I have long felt that the most wondrously beautiful structures in nature that most of us have been exposed to are the petals of a wildflower, the feathers of a bird and the wings of a butterfly. Last week as I drove down my road on Naked Mountain on my way to a Labor Day weekend trip to the shores of Lake Erie in Ohio, I was mesmerized by the action of dozens of butterflies, and other pollinators, as they “worked” the blooms under the power line cut. I stopped the car and took a series of photographs as they flitted all around me looking for the most nectar-filled blooms. Sometimes two butterflies would land on one flower and peacefully consume nectar together, while at other times they chased each other relentlessly in a competitive flurry.
Other pollinators were at work as well. I watched a bumble bee chase off a beautiful big yellow Eastern Tiger Swallowtail, forcing it to fly on down the road to hunt for another flower patch. I photographed a beautiful iridescent blue bee with yellow striped body gathering nectar; it is pictured below. Does anyone know what species this is and if it is native or not?
The Field Thistle (Cirsium discolor), a native thistle plant, seemed especially attractive to a number of species, including a couple of American Goldfinches who use the silky down from the plant to line their nests and dine on the seeds which are its favorite food.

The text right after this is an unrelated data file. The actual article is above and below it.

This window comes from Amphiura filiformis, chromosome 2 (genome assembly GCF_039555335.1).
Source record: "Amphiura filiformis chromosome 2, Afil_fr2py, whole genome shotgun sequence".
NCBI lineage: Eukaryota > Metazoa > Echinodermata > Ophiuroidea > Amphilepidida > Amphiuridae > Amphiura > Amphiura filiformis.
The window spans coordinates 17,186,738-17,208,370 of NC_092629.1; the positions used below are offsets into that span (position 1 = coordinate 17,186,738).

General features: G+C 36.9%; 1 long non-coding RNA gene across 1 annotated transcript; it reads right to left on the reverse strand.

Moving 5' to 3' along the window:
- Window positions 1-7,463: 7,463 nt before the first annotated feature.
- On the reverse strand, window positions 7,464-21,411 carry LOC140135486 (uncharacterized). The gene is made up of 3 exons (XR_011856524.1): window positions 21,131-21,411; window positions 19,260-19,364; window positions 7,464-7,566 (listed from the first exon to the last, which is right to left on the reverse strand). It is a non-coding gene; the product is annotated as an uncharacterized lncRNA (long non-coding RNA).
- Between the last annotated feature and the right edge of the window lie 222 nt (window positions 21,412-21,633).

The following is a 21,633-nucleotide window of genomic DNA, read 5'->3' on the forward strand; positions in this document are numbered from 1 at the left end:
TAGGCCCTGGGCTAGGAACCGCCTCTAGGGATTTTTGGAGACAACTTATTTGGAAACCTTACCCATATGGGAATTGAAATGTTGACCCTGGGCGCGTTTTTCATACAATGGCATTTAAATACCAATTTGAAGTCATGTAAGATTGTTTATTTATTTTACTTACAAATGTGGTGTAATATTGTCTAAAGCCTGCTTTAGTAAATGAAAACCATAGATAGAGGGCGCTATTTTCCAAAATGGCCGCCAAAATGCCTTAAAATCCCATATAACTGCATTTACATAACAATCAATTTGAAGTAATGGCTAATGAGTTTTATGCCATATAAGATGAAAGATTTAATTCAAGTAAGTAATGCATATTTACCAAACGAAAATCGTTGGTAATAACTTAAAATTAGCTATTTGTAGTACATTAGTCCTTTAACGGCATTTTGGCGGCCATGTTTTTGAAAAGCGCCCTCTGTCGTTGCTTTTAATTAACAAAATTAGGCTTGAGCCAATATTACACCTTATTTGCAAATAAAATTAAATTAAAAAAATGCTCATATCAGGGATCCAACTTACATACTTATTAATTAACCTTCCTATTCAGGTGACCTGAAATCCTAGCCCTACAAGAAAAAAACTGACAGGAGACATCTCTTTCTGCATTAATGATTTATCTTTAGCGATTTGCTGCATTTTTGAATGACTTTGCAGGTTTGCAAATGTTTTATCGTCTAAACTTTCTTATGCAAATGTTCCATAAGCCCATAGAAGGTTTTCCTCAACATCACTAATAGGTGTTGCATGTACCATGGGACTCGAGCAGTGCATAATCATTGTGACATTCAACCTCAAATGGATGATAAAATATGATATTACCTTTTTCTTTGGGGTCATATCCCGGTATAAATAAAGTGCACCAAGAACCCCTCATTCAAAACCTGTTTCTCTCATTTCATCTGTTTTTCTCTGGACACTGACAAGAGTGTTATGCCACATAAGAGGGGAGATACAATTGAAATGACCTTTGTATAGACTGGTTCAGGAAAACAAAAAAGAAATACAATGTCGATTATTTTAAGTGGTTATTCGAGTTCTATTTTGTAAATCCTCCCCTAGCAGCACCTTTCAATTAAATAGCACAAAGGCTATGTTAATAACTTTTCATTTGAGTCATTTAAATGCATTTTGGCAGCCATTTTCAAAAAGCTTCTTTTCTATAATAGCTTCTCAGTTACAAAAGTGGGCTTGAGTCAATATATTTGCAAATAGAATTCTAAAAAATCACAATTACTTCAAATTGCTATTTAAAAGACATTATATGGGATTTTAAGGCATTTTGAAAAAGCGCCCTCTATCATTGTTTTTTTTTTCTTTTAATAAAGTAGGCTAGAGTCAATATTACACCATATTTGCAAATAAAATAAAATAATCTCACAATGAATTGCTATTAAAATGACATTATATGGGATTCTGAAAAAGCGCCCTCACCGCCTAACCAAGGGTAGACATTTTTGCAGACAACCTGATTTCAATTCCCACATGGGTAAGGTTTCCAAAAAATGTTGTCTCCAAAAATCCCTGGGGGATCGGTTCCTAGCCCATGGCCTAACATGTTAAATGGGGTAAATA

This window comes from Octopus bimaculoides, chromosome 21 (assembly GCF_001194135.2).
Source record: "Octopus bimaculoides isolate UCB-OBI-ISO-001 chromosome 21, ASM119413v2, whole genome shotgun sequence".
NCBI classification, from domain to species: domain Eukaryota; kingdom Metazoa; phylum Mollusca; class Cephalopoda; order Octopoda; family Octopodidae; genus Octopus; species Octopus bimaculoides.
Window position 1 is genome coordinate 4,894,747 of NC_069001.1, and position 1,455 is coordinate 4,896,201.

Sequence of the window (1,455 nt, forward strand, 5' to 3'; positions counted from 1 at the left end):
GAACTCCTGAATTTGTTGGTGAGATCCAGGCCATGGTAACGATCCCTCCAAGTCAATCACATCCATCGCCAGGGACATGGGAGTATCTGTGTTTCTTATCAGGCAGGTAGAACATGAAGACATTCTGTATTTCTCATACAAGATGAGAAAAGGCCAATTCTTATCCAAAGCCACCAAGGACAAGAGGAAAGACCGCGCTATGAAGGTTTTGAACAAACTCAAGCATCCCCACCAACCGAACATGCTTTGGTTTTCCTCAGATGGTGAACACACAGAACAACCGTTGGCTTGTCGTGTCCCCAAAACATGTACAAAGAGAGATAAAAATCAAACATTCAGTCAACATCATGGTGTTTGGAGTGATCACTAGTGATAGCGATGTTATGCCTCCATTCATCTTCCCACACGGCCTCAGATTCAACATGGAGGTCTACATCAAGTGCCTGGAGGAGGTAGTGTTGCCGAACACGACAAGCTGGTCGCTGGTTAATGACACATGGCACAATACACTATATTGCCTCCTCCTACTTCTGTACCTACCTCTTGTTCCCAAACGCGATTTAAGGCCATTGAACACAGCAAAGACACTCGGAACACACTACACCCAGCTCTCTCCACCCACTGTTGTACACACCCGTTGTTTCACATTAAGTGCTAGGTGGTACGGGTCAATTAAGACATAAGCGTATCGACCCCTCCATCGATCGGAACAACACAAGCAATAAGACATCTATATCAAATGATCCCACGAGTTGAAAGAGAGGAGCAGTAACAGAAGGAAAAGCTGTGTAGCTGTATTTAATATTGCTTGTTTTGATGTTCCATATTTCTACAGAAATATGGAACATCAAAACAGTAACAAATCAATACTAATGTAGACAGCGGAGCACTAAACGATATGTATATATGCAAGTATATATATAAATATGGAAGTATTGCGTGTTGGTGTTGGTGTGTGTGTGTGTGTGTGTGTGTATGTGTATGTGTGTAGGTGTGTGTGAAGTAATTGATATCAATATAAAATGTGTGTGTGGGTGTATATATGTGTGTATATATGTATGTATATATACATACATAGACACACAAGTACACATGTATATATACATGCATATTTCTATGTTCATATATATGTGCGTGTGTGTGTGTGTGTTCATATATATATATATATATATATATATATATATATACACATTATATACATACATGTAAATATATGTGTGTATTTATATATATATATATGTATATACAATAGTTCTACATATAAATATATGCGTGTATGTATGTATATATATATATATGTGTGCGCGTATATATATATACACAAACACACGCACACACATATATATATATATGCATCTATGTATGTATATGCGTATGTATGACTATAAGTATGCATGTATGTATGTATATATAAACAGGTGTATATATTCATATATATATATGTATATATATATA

Another favorite plant seemed to be Hoary’s Mountain Mint (Pycnanthemum incanum). At least three kinds of mountain mint grow on Naked Mountain. Narrow-leaved Mountain Mint (Pycnanthemum terefolium) and the rare Torrey’s Mountain Mint (Pycnanthemum verticillatum), occur along with Hoary’s in the low elevation outcrop barrens. The barrens are studded with 100 year old Eastern red cedar trees (Juniperus virginiana), the host species for the Olive-sided, also called Juniper, Hairstreak. I once took Dick and Mary Smythe, butterfly experts that conduct annual butterfly counts at the nearby Wintergreen Resort, down to the barrens the first week in July to see what they would find. They were surprised at the high numbers of Juniper Hairstreaks that were busily nectaring on all three species of mountain mint. Juniper Hairstreaks are not rare, but they are among the very few butterflies displaying beautiful green coloration on their wings. Dick said he had never seen so many in one location. You can see photos of Juniper Hairstreaks here.
You can learn more about butterflies here.
After spending a good 45 minutes photographing the butterflies, I tore myself away. Alas, I could not spend any more time with these gorgeous, energetic creatures. Human demands required my attention.
9/9/12 — Here is the photo of the Double-banded Scoliid Wasp that Gary Fleming mentions in his comment.